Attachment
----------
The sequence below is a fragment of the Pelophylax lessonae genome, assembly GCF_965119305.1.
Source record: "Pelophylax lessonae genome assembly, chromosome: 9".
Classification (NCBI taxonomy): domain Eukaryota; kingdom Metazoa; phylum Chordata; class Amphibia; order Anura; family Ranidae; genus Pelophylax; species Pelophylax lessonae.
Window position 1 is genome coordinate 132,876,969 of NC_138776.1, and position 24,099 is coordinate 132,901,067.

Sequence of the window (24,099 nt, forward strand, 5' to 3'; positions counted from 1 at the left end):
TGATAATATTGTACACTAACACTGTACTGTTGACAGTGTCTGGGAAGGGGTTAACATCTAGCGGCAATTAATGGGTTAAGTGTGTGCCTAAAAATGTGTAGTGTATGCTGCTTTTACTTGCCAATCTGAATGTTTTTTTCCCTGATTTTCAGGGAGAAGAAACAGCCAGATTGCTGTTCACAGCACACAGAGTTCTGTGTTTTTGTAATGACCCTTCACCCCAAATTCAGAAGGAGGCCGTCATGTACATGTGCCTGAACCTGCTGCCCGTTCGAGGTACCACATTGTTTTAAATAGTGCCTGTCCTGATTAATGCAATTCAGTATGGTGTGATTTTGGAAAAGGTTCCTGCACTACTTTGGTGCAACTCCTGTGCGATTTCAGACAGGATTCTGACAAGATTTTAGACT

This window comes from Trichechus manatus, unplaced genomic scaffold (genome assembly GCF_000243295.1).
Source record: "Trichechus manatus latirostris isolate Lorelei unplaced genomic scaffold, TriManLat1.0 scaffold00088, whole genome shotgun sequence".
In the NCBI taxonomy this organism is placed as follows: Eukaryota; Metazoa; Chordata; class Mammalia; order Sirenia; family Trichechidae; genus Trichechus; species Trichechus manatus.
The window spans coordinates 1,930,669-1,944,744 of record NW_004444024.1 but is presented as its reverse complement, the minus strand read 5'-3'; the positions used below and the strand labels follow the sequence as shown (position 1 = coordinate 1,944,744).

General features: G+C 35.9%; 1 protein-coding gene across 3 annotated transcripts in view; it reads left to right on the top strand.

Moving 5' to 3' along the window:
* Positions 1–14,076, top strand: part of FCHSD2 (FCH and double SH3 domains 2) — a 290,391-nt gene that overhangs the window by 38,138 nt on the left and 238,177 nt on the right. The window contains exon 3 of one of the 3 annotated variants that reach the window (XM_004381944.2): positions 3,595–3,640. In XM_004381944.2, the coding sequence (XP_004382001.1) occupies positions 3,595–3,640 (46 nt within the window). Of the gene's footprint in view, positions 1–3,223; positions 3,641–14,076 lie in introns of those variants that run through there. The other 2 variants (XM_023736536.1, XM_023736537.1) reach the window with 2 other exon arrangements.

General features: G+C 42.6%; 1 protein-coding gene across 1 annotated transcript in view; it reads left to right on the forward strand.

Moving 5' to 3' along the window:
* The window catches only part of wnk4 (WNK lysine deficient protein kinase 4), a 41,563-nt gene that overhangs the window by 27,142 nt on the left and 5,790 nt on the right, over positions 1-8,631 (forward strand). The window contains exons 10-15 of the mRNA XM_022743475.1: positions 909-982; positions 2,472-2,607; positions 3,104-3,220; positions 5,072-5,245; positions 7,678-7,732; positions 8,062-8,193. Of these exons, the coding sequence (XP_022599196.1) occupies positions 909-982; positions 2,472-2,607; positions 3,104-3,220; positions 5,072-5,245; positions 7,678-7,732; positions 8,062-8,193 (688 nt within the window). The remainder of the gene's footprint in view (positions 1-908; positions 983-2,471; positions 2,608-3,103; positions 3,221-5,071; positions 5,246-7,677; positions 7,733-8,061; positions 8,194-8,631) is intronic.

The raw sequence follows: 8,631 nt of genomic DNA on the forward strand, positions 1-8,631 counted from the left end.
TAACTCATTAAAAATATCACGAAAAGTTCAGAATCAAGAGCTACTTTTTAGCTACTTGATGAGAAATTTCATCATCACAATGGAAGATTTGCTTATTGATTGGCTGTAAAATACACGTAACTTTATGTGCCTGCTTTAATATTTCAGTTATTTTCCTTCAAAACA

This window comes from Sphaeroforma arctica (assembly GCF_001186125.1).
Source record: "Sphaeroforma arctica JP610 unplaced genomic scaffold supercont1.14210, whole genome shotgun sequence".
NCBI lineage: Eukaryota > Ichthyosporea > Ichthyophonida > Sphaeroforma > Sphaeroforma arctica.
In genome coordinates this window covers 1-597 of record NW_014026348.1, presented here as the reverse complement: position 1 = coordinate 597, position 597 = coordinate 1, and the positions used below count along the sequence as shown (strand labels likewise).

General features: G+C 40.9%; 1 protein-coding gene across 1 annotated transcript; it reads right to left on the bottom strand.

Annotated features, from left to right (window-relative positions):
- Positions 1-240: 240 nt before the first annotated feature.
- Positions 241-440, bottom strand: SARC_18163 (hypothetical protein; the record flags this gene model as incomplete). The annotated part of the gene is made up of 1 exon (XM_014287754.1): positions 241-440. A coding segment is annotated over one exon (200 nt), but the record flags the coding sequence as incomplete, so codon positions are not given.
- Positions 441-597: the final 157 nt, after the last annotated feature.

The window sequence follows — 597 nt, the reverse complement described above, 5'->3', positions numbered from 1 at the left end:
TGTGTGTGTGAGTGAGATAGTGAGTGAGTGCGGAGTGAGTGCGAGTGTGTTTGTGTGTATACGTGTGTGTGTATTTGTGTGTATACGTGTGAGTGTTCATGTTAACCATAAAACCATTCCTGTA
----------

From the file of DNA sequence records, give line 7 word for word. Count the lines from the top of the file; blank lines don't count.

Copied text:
This window comes from Trichechus manatus, unplaced genomic scaffold (genome assembly GCF_000243295.1).